Beier, K. T., Steinberg, E. E., Deloach, K. E., Xie, S., Miyamichi, K., Schwarz, L., et al. (2015). Circuit architecture of VTA dopamine neurons revealed by systematic input-output mapping. Cell 162, 622–634. doi: 10.1016/j.cell.2015.07.015
Bradberry, C. W., and Roth, R. H. (1989). Cocaine increases extracellular dopamine in rat nucleus accumbens and ventral tegmental area as shown by in vivo microdialysis. Neurosci. Lett. 103, 97–102. doi: 10.1016/0304-3940(89)90492-8
Dacher, M., Gouty, S., Dash, S., Cox, B. M., and Nugent, F. S. (2013). A-kinase anchoring protein-calcineurin signaling in long-term depression of GABAergic synapses. J. Neurosci. 33, 2650–2660. doi: 10.1523/jneurosci.2037-12.2013
Foncelle, A., Mendes, A., Jedrzejewska-Szmek, J., Valtcheva, S., Berry, H., Blackwell, K. T., et al. (2018). Modulation of spike-timing dependent plasticity: towards the inclusion of a third factor in computational models. Front. Comput. Neurosci. 12:49. doi: 10.3389/fncom.2018.00049
Ford, C. P., Gantz, S. C., Phillips, P. E., and Williams, J. T. (2010). Control of extracellular dopamine at dendrite and axon terminals. J. Neurosci. 30, 6975–6983. doi: 10.1523/jneurosci.1020-10.2010
Kamikubo, Y., Tabata, T., Kakizawa, S., Kawakami, D., Watanabe, M., Ogura, A., et al. (2007). Postsynaptic GABAB receptor signalling enhances LTD in mouse cerebellar Purkinje cells. J. Physiol. 585, 549–563. doi: 10.1113/jphysiol.2007.141010
Klitenick, M. A., Dewitte, P., and Kalivas, P. W. (1992). Regulation of somatodendritic dopamine release in the ventral tegmental area by opioids and GABA: an in vivo microdialysis study. J. Neurosci. 12, 2623–2632. doi: 10.1523/jneurosci.12-07-02623.1992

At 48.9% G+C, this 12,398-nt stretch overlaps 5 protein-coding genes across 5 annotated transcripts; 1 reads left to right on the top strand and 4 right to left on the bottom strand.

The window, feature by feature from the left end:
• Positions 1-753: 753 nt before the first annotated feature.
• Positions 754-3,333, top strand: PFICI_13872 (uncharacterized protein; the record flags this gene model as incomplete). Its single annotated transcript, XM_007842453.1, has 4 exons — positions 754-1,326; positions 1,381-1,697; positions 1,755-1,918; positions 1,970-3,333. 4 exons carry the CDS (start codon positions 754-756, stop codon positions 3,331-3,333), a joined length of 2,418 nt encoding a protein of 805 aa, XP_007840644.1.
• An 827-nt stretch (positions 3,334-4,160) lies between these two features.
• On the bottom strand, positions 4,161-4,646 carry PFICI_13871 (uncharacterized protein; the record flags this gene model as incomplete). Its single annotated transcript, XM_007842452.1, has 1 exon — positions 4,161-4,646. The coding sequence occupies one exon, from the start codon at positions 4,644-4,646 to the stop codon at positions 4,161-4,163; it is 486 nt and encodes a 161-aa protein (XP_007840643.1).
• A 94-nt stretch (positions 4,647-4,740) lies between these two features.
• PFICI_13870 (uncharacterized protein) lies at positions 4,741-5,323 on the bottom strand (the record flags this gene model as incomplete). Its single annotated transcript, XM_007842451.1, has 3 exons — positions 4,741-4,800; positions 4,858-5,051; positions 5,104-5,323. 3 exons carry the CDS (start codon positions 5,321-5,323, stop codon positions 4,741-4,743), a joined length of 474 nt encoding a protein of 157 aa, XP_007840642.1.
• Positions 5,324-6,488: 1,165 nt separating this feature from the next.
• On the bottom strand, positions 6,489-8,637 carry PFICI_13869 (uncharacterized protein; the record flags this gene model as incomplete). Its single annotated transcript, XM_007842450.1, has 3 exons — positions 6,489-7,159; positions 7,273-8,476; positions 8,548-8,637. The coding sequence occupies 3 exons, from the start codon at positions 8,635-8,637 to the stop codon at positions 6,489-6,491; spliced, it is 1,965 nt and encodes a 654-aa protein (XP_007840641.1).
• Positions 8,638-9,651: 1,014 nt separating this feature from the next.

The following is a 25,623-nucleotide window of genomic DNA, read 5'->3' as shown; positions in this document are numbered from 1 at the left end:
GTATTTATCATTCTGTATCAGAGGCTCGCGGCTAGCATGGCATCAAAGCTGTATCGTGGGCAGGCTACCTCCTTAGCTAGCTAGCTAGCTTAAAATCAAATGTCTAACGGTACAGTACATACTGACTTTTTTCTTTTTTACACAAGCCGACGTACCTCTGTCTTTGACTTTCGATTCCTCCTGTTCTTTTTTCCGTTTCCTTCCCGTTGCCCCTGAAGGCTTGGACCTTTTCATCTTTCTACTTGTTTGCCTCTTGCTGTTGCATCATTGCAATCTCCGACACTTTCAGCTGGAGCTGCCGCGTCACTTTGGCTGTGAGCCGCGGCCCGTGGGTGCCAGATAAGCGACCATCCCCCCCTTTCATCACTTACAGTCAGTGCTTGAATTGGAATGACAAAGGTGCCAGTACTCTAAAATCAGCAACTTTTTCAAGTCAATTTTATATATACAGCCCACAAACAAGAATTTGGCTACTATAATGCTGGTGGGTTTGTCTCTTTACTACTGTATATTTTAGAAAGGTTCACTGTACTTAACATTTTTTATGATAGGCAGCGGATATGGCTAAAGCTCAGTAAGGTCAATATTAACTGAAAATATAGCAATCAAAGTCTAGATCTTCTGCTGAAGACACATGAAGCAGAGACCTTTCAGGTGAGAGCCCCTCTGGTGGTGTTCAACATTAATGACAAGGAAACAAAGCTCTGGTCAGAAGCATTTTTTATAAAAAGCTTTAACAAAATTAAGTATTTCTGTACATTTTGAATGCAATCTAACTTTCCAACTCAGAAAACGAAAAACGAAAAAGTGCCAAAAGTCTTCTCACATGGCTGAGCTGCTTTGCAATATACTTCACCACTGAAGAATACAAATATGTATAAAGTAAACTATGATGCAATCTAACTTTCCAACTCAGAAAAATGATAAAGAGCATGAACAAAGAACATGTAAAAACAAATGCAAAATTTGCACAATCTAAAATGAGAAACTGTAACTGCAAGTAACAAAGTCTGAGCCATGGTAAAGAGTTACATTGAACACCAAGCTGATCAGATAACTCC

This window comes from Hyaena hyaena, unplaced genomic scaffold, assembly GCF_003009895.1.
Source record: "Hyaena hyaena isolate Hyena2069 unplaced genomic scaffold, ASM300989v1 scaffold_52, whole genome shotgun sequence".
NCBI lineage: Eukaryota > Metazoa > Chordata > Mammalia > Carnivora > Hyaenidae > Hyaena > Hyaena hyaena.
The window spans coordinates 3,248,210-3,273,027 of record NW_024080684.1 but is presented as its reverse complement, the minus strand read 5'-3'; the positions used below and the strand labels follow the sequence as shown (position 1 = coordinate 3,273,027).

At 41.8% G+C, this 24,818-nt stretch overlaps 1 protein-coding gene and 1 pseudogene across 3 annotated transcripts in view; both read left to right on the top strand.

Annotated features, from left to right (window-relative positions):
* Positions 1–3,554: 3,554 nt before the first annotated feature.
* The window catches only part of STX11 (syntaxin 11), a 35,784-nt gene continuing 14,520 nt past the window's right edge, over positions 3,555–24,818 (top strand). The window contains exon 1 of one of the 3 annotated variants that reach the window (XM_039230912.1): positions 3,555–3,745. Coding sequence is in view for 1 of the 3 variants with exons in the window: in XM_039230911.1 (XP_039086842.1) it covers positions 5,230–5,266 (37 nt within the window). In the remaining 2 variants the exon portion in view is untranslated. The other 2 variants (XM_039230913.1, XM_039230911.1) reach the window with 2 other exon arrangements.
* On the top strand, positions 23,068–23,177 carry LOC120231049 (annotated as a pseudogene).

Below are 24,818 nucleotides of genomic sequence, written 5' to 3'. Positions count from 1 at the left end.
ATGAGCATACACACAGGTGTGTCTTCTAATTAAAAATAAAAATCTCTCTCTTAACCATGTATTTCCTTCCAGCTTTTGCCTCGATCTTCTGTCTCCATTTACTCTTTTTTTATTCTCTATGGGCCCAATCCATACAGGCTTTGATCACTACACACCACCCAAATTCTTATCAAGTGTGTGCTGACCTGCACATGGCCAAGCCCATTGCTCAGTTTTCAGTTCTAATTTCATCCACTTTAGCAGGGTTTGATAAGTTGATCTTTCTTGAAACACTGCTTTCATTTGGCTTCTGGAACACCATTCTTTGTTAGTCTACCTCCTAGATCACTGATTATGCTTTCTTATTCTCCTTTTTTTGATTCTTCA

Kodangattil, J. N., Dacher, M., Authement, M. E., and Nugent, F. S. (2013). Spike timing-dependent plasticity at GABAergic synapses in the ventral tegmental area. J. Physiol. 591, 4699–4710. doi: 10.1113/jphysiol.2013.257873
Margolis, E. B., Lock, H., Chefer, V. I., Shippenberg, T. S., Hjelmstad, G. O., and Fields, H. L. (2006a). Kappa opioids selectively control dopaminergic neurons projecting to the prefrontal cortex. Proc. Natl. Acad. Sci. U S A 103, 2938–2942. doi: 10.1073/pnas.0511159103
Margolis, E. B., Lock, H., Hjelmstad, G. O., and Fields, H. L. (2006b). The ventral tegmental area revisited: is there an electrophysiological marker for dopaminergic neurons? J. Physiol. 577, 907–924. doi: 10.1113/jphysiol.2006.117069